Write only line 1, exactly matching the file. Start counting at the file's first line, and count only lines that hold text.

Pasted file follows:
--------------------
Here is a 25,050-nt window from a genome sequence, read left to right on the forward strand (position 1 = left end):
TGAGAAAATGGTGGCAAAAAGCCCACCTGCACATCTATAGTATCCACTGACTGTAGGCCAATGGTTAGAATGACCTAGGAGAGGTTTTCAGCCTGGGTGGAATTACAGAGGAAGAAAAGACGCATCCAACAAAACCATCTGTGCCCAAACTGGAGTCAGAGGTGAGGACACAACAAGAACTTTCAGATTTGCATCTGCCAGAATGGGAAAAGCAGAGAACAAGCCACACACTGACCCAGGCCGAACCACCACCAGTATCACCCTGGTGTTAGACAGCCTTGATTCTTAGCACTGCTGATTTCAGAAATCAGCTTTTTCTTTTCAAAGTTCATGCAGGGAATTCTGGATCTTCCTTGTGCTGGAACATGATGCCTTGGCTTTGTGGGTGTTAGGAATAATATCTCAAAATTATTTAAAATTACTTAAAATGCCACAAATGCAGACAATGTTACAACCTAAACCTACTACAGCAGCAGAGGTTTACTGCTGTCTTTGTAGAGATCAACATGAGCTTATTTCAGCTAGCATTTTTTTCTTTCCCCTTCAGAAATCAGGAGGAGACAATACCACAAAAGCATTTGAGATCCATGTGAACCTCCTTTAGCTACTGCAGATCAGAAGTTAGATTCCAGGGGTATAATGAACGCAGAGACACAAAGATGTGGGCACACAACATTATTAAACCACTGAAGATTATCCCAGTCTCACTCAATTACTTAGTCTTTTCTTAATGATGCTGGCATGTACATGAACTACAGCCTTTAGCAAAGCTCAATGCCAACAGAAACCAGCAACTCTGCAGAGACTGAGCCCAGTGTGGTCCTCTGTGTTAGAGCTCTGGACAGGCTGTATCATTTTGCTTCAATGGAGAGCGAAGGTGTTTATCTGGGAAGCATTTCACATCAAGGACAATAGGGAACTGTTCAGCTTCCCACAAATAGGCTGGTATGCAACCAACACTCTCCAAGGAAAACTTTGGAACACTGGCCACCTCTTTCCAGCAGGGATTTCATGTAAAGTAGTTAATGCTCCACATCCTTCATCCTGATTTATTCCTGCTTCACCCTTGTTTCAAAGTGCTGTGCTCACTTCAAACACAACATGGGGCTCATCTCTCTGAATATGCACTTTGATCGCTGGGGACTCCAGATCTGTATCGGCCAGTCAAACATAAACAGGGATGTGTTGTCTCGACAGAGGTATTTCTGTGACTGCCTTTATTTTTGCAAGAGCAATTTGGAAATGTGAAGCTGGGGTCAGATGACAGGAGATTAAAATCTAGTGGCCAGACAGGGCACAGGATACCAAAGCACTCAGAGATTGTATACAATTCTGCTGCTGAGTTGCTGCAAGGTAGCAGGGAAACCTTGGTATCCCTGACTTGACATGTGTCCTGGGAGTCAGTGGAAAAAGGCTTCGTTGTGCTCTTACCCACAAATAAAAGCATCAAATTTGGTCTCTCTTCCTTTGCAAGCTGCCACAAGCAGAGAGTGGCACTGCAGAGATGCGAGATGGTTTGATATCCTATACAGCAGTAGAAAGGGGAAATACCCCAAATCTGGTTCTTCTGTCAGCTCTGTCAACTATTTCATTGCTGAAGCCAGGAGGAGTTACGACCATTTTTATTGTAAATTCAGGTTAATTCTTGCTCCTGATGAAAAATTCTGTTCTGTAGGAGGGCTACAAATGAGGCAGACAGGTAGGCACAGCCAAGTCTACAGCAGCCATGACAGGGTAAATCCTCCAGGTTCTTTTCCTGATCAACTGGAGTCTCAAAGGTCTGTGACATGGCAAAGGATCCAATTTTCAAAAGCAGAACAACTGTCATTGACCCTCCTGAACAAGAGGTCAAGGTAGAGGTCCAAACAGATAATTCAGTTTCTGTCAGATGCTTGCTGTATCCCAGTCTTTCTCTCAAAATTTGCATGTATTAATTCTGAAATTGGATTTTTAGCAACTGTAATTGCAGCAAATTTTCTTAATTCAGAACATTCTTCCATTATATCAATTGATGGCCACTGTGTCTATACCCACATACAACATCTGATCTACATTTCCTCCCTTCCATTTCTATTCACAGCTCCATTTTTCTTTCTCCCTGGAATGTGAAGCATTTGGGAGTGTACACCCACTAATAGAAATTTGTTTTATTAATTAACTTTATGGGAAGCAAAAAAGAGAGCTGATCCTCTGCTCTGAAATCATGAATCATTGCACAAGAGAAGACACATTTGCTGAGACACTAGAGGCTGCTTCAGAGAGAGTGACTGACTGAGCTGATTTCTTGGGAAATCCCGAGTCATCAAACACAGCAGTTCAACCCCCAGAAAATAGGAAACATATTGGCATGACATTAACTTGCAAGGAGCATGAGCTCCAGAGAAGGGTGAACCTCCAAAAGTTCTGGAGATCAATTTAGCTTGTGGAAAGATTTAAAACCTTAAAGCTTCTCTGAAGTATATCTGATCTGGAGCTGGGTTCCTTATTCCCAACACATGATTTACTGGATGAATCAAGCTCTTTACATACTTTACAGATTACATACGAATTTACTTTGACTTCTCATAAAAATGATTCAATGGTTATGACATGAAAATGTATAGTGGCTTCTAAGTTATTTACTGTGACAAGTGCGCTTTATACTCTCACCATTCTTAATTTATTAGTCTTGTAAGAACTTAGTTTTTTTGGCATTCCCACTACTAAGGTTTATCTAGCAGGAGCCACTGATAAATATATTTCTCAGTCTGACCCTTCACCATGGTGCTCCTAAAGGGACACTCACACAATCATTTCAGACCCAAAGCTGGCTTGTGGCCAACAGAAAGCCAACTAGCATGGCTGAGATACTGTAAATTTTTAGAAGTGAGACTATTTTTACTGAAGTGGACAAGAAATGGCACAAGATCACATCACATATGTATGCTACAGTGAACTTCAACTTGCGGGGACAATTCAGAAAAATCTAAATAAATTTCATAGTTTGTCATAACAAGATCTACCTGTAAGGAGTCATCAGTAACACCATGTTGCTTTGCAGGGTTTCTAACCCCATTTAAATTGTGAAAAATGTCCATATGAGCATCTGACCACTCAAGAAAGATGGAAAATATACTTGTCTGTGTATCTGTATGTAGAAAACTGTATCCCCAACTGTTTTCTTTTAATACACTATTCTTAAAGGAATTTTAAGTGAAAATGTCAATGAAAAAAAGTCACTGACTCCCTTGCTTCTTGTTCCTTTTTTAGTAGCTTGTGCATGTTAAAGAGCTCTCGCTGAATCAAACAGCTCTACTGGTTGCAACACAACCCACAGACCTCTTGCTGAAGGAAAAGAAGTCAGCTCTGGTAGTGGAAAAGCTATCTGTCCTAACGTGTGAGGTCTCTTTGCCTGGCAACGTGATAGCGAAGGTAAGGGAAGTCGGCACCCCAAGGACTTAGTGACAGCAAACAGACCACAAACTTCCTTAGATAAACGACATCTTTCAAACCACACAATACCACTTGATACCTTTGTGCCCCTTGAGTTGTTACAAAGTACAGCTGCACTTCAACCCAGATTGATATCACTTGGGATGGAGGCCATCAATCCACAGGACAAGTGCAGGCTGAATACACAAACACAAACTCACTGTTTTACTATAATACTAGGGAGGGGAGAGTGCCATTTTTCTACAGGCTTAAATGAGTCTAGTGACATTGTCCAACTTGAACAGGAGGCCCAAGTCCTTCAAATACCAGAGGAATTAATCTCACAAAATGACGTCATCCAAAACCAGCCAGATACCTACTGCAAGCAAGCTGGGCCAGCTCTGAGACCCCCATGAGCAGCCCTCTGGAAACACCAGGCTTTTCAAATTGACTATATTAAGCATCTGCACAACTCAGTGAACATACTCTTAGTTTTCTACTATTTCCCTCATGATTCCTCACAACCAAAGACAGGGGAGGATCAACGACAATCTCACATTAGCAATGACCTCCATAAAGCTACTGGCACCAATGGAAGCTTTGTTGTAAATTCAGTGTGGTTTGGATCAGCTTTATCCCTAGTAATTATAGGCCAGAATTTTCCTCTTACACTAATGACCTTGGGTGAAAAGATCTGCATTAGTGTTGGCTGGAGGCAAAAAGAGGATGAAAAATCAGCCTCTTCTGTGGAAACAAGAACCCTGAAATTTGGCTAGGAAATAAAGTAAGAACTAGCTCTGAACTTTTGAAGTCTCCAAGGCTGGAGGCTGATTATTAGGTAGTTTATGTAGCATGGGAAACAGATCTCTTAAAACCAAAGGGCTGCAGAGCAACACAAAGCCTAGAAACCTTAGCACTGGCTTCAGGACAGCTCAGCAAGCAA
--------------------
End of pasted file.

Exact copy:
Here is a 25,050-nt window from a genome sequence, read left to right on the forward strand (position 1 = left end):